Marcia Clark's Hair Was Subject To Sexist Scrutiny

The People v. O.J. Simpson: American Crime Story has dredged up a lot of feelings and memories about the O.J. Simpson trial. One thing that has really struck me as I've watchied the series is the ridiculous amount of attention put on Marcia Clark’s hair and appearance throughout the proceedings. The badass prosecutor was basically running the case against Simpson while dealing with the media circus surrounding the trial. Why was it, then, that instead of focusing on Clark’s accomplishments, the media instead decided to consistently comment on her appearance?

Every time Clark walked in to court with a new haircut, another article was written about her hair, which just exemplifies the unfair focus often placed on how women look, rather than what they do. We’ve seen this happen time and time again when a woman becomes the focus of media attention and her appearance takes center stage. Consider the attention the media has paid to Hillary Clinton's wardrobe, which she addressed in an interview with Glamour, saying, "I think that for many women in the public eye, it just seems that the burden is so heavy. We're doing a job that is not a celebrity job or an entertainment or fashion job.... In a professional setting, treat us as professionals." The same can be said of Clark. Throughout Simpson's trial, she was literally seen in a professional setting, a televised court room, and should have been treated as a professional.

Instead, Clark suffered through ridiculous mistreatment during the trial, which The Cut compiled. The website references the time Johnnie Cochran called Clark “hysterical” in court, which she responded to by outright calling the comment a "sexist remark," as originally reported by Time. According to The Cut, Judge Lance Ito even told the jury not to be distracted by Clark’s skirts. Apparently, sexism made its way from the media into the courtroom itself.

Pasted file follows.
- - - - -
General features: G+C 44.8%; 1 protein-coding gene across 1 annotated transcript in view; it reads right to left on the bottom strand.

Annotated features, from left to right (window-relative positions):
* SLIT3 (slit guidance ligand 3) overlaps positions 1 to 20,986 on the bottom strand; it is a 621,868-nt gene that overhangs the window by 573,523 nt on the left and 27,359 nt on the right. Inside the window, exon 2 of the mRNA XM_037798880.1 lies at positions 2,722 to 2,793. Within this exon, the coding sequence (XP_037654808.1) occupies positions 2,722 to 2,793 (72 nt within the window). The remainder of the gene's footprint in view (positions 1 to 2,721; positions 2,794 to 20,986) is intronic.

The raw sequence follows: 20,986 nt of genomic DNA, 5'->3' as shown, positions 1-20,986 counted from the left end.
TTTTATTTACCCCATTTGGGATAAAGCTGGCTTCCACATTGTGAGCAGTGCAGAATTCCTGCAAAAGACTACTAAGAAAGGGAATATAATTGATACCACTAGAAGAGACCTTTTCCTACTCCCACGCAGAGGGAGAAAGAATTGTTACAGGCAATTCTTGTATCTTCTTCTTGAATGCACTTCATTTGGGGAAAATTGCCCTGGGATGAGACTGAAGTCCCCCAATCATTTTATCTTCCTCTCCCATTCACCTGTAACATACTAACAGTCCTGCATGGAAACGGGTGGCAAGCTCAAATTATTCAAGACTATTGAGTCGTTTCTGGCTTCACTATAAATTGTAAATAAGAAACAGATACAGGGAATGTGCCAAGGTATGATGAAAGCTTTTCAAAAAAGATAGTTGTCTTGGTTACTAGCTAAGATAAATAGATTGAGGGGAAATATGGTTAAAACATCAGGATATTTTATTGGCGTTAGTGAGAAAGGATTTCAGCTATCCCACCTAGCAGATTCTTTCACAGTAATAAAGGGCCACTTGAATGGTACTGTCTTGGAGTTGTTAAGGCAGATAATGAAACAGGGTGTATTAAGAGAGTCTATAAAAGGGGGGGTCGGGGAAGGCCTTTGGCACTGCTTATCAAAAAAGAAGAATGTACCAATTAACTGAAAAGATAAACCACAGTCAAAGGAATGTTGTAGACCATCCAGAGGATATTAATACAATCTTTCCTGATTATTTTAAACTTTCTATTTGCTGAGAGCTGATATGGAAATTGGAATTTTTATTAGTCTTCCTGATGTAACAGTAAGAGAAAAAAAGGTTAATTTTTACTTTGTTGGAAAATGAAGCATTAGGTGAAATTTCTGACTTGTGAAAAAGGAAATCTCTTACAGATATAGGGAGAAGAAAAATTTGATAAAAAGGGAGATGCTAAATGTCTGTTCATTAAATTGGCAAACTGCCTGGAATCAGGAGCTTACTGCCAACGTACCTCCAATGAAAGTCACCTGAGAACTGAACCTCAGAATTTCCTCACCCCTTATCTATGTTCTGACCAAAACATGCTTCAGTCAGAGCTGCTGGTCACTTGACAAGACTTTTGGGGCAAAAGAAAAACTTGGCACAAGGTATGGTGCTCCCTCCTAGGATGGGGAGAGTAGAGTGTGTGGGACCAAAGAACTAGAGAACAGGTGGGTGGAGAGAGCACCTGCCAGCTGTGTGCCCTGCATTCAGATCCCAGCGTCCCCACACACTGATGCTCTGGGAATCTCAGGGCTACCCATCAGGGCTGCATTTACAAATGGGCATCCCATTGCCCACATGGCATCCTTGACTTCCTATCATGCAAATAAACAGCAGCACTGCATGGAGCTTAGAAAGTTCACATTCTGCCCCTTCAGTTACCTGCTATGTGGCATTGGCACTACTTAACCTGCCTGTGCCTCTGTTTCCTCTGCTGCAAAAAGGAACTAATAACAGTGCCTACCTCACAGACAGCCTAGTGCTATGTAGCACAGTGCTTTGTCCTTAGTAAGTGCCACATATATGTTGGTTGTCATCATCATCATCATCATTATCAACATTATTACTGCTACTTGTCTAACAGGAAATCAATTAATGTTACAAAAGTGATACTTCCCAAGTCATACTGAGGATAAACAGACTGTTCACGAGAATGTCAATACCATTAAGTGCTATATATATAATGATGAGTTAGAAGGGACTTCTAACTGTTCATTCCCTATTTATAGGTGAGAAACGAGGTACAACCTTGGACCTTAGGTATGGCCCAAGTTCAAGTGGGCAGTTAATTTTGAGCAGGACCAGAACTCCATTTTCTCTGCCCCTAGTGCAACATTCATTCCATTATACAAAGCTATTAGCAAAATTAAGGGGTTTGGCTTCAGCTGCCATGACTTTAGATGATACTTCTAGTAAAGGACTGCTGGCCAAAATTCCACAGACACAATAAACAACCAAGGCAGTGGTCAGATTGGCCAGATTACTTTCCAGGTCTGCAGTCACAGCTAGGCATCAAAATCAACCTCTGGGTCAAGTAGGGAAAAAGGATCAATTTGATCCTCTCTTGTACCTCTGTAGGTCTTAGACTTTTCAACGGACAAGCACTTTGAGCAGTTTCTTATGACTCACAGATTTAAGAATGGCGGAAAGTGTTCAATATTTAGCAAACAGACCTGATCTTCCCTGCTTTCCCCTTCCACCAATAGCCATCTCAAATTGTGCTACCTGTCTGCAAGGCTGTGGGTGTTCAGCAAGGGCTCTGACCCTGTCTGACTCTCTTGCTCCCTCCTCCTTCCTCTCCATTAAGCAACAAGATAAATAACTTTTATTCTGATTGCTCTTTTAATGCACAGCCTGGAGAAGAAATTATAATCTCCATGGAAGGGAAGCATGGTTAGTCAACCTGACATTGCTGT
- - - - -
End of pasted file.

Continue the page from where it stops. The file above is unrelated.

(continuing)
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Still, it was in media coverage of the trial that the emphasis on Clark's appearance was most pronounced. Consider the following paragraph, taken from a 1995 article in the Los Angeles Times.

Clark almost looked like Sigourney Weaver, only more professional. Applause broke out among people waiting to enter the courtroom, including some reporters, when Clark walked past. "Get a life," laughed Clark, who obliged her admirers with a little pirouette.

Save for another 1995 LA Times article that analyzed the outfits of both Clark and defense attorney Johnnie Cochran, the male lawyers from the Simpson trial did not receive anywhere near the level of scrutiny that Clark did for their appearances.

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Clark was a shark in the courtroom, and the dark colors she wore and her no-nonsense, permed haircut (which she told The Cut was a matter of convenience) really threw people off. She was tough. She was smart. She was committed to the case. But as American Crime Story has effectively shown, she was forced to worry about her appearance because it was all people talked about. In the media, she was reduced to someone to be looked at and commented on, rather than a woman who was running the prosecution in one of the most publicized trials in American history.

I’d like to think the world has changed since 1994, but as Clinton acknowledged, women still deal with this sort of sexist treatment. Clark even told MSN in a recent interview that while she thinks today, "it would be very different," at the same time, the Internet may just make such scrutiny worse. "Can you imagine if we’d had to try this case with Twitter, and Facebook, and Instagram?" she said. Unfortunately, when it comes to sexism, the more things change, the more they stay frightfully the same.